14. Falk-Petersen, S., Sargent, J.R., and Tande, K.S. 1987. Lipid composition of zooplankton in relation to the sub-Arctic food web. Polar Biol. 8:115–120.CrossRefGoogle Scholar
  15. Falk-Petersen, S., Hop, H., Budgell, W.P., Hegseth, E.N., Korsnes, R., Loyning, T.B., Ørbaek, J.B., Kawamura, T., and Shirasawa, K. 2000. Physical and ecological processes in the Marginal Ice Zone of the northern Barents Sea during the summer melt periods. J. Mar. Syst. 27:131–159.CrossRefGoogle Scholar
  16. Falk-Petersen, S., Timofeev, S., Pavlov, V., and Sargent, J.R. 2007. Climate variability and the possible effects on Arctic food chains. The role of Calanus, pp. 147–166. In J.B. Orbaek, T. Tombre, R. Kallenborn, E. Hegseth, S. Falk-Petersen, and A.H. Hoel (eds.), Arctic-Alpine Ecosystems and People in a Changing Environment. Springer, Berlin.CrossRefGoogle Scholar
  17. Farkas, T. 1979. Adaptation of fatty acid compositions to temperature – a study on planktonic crustaceans. Comp. Biochem. Physiol. 64B:71–76.Google Scholar
  18. Flato, G.M., Boer, G.J., Lee, W.G., McFarlane, N.A., Ramsden, D., Reader, M.C., and Weaver, A.J. 2000. The Canadian centre for climate modelling and analysis global coupled model and its climate. Climate Dyn. 16:451–467.CrossRefGoogle Scholar
  19. Fraser, A.J., Sargent, J.R., and Gamble, J.C. 1989. Lipid class and fatty acid composition of Calanus finmarchicus (Gunnerus), Pseudocalanus sp. and Temora longicornis Müller from a nutrient-enriched seawater enclosure. J. Exp. Mar. Biol. Ecol. 130:81–92.CrossRefGoogle Scholar
  20. Gatten, R.R., Corner, E.D.S., Kilvington, C.C., and Sargent, J.R. 1979. A seasonal survey of the lipids of Calanus helgolandicus Claus from the English channel, pp. 275–284. In E. Naylor, and R.G. Hartnoll (eds.), Cyclic Phenomena in Plants and Animals. Pergamon, Oxford.Google Scholar
  21. Gradinger, R. 1995. Climate change and biological oceanography of the Arctic Ocean. Phil. Trans. R. Soc. Lond. A 352:277–286.CrossRefGoogle Scholar
  22. Graeve, M., Albers, C., and Kattner, G. 2005. Assimilation and biosynthesis of lipids in Arctic Calanus species based on 13C feeding experiments with a diatom. J. Exp. Mar. Biol. Ecol. 317:109–125.CrossRefGoogle Scholar
  23. Graeve, M., Kattner, G., and Hagen, W. 1994a. Diet-induced changes in the fatty acid composition of Arctic herbivorous copepods: experimental evidence of trophic markers. J. Exp. Mar. Biol. Ecol. 182:97–110.CrossRefGoogle Scholar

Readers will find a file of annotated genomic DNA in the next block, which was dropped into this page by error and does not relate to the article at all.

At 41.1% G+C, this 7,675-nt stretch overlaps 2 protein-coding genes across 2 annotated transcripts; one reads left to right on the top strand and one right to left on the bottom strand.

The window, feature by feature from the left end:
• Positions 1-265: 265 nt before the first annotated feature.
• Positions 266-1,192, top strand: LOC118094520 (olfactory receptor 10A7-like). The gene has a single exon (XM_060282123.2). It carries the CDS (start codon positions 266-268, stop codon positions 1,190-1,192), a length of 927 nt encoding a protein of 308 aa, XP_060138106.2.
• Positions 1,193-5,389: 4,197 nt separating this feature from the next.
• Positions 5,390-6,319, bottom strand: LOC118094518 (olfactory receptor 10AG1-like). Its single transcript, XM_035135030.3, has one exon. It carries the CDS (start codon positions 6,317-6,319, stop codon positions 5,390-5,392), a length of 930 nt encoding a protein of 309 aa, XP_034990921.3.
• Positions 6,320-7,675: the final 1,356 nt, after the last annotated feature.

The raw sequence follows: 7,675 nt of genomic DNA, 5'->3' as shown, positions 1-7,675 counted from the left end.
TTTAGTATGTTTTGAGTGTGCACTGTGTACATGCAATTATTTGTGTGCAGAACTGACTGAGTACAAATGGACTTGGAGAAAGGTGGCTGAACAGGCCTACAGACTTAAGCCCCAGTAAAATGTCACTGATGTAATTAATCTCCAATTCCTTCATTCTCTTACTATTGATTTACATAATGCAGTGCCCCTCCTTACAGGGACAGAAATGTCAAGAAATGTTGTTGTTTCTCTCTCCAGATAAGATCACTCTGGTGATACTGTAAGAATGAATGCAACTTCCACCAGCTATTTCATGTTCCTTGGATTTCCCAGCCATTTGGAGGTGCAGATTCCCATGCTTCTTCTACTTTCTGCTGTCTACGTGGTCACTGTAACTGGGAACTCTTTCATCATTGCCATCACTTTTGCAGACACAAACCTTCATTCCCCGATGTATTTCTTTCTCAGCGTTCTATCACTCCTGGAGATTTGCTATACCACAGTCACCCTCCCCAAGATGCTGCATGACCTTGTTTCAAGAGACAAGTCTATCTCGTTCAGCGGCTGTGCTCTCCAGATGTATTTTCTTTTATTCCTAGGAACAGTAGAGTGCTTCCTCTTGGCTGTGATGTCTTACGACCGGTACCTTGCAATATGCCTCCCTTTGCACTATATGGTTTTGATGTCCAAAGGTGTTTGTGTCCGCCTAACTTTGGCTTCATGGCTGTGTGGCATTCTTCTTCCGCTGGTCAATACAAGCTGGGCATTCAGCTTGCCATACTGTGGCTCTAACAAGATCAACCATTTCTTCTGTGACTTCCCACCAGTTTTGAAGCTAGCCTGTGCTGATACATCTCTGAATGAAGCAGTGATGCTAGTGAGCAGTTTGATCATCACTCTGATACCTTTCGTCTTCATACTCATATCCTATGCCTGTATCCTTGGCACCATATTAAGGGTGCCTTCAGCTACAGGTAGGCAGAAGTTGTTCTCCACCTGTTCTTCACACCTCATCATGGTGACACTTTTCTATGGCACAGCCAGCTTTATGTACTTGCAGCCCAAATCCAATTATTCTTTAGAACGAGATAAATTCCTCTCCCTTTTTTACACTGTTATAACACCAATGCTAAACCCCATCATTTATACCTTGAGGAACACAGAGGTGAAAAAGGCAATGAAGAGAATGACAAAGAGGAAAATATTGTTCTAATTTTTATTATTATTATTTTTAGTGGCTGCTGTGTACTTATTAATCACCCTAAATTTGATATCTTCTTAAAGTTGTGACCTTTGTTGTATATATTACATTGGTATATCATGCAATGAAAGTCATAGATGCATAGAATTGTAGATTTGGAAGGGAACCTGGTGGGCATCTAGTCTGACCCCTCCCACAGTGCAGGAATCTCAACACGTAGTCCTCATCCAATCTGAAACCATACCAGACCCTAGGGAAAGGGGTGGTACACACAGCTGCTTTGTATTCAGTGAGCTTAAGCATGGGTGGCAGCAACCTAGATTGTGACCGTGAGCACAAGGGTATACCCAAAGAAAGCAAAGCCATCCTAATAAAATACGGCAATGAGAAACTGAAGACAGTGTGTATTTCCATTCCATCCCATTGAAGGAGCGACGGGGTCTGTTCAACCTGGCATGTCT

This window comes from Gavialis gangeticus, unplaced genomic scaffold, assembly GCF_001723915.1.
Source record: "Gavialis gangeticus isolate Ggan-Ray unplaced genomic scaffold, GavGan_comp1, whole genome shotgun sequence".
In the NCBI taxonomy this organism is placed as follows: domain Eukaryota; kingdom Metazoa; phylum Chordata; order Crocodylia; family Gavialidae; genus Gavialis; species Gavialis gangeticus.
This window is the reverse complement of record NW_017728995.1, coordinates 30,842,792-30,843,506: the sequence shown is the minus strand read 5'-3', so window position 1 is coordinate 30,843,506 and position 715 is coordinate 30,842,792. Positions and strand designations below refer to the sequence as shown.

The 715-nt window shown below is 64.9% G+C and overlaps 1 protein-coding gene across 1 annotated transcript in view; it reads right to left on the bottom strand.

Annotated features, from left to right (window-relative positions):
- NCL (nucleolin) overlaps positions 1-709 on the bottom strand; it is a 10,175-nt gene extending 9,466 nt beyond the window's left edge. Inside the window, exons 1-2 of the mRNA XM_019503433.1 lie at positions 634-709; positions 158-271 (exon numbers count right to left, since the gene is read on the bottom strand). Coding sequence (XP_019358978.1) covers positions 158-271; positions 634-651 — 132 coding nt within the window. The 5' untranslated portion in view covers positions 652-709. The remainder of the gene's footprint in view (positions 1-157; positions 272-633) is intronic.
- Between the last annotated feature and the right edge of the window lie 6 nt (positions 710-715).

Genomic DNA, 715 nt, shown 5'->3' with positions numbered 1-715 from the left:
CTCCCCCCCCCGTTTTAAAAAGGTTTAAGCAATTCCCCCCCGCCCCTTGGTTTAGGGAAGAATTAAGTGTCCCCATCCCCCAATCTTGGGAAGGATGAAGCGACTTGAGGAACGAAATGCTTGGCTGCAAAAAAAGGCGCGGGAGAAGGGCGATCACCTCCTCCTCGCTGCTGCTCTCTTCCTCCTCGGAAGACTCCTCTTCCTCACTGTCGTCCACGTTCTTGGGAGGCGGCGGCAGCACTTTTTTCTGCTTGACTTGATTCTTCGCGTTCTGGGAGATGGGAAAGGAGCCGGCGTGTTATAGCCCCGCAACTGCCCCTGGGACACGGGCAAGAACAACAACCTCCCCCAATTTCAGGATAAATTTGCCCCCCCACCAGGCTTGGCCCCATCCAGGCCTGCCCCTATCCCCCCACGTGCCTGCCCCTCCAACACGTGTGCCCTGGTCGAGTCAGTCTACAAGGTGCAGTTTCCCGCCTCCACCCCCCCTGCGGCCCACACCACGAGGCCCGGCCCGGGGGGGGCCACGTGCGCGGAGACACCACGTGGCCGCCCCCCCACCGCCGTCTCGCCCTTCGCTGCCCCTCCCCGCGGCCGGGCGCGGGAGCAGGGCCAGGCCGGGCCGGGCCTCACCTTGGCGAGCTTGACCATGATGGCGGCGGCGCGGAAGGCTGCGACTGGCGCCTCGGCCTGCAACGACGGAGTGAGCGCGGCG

24. Graeve, M., Hagen, W., and Kattner, G. 1994b. Herbivorous or omnivorous? On the significance of lipid compositions as trophic markers in Antarctic copepods. Deep-Sea Res. 41:915–924.CrossRefGoogle Scholar
  25. Hagen, W., and Auel, H. 2001. Seasonal adaptations and the role of lipids in oceanic zooplankton. Zoology 104:313–326.PubMedCrossRefGoogle Scholar
  26. Hagen, W., Kattner, G., and Graeve, M. 1993. Calanoides acutus and Calanus propinquus, Antarctic copepods with different lipid storage modes via wax esters or triacylglycerols. Mar. Ecol. Prog. Ser. 97:135–142.CrossRefGoogle Scholar
  27. Hagen, W., Kattner, G., and Graeve, M. 1995. On the lipid biochemistry of polar copepods: compositional differences in the Antarctic calanoids Euchaeta antarctica and Euchirella rostromagna. Mar. Biol. 123:451–457.CrossRefGoogle Scholar
  28. Hagen, W., Van Vleet, E.S., and Kattner, G. 1996. Seasonal lipid storage as overwintering strategy of Antarctic krill. Mar. Ecol. Prog. Ser. 134:85–89.CrossRefGoogle Scholar
  29. Hagen, W., Kattner, G., Terbrüggen, A., and Van Vleet, E.S. 2001. Lipid metabolism of the Antarctic krill Euphausia superba and its ecological implications. Mar. Biol. 139:95–104.CrossRefGoogle Scholar
  30. Hall, J.M., Parrish, C.C., and Thompson, R.J. 2002. Eicosapentaenoic acid regulates Scallop (Placopecten magellanicus) membrane fluidity in response to cold. Biol. Bull. 2002:201–203.CrossRefGoogle Scholar
  31. Hansen, A.S., Nielsen, T.G., Levinsen, H., Madsen, S.D., Thingstad, T.F., and Hansen, B.W. 2003. Impact of changing ice cover on pelagic productivity and foodweb structure in Disko Bay, West Greenland: a dynamic model approach. Deep-Sea Res. I 50:171–187.CrossRefGoogle Scholar
  32. Harrington, G.W., Beach, D.H., Dunham, J.E., and Holz, G.G. 1970. The polyunsaturated fatty acids of dinoflagellates. J. Protozool. 17:213–219.PubMedGoogle Scholar